Cast Is Not Necessarily the Answer for Leg of Cat Hit by Automobile
Q: About 4 months ago, our cat Squiggy was hit by a car. His left rear leg was broken just below the hip joint. We took him to a veterinarian, and we were told he would need surgery and a series of X-rays and treatment. The bill was going to be expensive, and we were unable to come up with any of the money needed to fix his leg, so we had him put to sleep. Recently, a friend of mine said that we could have simply had the leg put into a cast. Is my friend right?
B. Bates, La Habra
A: Without seeing the X-rays and the condition of your cat after the injury, it is very difficult to comment on a surgical evaluation. However, if your cat did have a fracture of the femur or upper leg bone that joins at the hip, a cast would have been both impractical and improper. The basics of fracture repair require that the joint above--the hip--and the joint below--the knee--be stabilized from moving in order to allow the bone to heal properly.
A cast would not be able to hold the cat’s hip joint immobile and still allow the cat to urinate or defecate. Repair of femoral fracture requires surgical procedures, such as a pin inside the bone, a bone plate that is screwed into the bone, or a series of external pins that pass through the bone and are held rigid by a bar. There may have been some pelvic fractures or injuries that would also have prevented the use of a splint or cast. Admittedly, surgery is expensive but probably necessary in this case. I recommend that you talk to your veterinarian again just to satisfy yourself that everything was proper. I hope you decide to get a new pet. If you do, I suggest you consider veterinary pet insurance that is available to help with the costs of such unexpected and expensive injuries.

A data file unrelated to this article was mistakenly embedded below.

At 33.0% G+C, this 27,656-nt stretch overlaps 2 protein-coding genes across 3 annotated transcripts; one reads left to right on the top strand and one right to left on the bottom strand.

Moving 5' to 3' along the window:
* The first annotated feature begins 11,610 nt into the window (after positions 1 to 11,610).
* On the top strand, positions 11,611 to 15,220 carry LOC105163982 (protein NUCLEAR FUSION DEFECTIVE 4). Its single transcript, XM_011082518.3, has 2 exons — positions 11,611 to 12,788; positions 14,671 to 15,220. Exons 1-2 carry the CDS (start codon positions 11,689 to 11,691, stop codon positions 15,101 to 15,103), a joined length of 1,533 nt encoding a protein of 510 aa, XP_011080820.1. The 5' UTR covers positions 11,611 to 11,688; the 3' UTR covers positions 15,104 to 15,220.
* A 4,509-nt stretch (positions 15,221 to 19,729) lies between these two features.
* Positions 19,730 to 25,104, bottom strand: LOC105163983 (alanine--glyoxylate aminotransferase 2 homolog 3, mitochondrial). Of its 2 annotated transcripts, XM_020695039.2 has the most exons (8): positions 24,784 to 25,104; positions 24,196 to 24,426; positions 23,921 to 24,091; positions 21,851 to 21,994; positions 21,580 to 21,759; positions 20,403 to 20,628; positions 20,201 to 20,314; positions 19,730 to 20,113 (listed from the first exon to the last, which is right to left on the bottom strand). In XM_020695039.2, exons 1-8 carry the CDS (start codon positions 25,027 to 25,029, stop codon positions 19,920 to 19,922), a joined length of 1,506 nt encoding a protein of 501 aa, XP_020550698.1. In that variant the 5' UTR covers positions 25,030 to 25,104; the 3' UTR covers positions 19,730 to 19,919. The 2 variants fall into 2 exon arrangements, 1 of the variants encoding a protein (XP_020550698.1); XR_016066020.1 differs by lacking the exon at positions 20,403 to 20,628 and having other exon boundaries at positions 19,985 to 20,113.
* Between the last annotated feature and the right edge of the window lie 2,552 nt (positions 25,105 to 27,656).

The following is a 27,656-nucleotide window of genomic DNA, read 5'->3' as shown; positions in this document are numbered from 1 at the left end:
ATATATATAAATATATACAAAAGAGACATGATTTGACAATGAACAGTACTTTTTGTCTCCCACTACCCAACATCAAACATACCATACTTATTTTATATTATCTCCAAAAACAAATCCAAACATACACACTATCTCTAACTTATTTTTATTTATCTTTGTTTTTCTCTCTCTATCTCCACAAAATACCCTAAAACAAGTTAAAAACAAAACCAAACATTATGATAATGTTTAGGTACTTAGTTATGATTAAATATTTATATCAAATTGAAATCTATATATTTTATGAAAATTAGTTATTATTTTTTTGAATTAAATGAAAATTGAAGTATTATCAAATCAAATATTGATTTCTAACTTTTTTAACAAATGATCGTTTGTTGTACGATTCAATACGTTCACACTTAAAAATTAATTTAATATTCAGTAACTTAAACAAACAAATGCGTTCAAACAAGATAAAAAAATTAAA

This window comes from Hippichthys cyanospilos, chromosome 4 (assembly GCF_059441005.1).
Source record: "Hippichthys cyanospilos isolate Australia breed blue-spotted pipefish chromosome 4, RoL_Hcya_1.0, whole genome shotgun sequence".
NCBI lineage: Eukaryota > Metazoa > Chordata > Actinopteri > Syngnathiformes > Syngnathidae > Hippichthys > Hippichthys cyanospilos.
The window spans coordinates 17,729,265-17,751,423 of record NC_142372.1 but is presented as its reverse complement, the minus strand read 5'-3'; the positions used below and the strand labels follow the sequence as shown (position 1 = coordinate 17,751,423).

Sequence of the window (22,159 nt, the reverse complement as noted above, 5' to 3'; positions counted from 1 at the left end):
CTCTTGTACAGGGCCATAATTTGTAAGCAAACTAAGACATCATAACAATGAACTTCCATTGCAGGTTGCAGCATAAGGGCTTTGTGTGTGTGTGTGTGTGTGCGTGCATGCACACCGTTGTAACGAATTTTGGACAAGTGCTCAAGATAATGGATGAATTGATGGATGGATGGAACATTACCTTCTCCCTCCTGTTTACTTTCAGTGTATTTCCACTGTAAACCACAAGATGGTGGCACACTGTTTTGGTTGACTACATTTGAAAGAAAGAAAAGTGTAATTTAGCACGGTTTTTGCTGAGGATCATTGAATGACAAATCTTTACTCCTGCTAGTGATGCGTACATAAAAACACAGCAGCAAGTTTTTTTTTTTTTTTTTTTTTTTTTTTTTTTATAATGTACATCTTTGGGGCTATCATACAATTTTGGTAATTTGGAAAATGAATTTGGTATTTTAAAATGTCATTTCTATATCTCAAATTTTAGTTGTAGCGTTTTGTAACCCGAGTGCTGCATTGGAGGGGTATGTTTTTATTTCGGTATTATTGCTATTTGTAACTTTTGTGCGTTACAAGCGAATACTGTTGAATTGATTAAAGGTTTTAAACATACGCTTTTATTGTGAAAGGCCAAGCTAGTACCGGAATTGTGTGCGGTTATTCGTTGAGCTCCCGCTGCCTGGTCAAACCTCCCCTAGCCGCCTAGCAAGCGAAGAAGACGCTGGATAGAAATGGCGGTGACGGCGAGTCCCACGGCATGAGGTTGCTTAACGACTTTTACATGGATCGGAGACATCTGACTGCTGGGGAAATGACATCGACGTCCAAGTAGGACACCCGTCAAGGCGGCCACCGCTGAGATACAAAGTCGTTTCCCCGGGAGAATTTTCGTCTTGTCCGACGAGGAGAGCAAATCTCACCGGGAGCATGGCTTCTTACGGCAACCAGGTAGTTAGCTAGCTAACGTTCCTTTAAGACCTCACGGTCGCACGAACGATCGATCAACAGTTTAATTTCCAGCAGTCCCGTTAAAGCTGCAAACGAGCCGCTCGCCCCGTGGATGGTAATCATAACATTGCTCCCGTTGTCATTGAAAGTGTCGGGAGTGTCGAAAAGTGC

Q: I am enclosing some “eggs” that are found here and there after our cat wakes up from her nap. I am most curious to know what they are, and I am hoping that you can identify them for me.
Pam McMillan, Garden Grove
A: In the packet with your letter was a collection of tapeworm segments that have become dried and look like small grains of rice. The tapeworm, as it matures, will shed individual segments called proglottids, each of which contains the eggs of the tapeworm. These segments are mobile and will move about on your cat’s coat and stool and into the environment, where they degenerate, making the eggs available for ingestion by flea larva. The larva develops into an infective flea, and if your cat accidently ingests one while grooming, she can reinfect herself with tapeworms. This is the major portion of the life cycle of the tapeworm. You need to have your cat treated for tapeworms and should also have her dipped or bathed for fleas to help reduce that exposure. Treating the house and yard for fleas will be necessary to reduce their populations and help prevent exposure to your cat. Your veterinarian will be able to advise you on the best methods for you and your cat.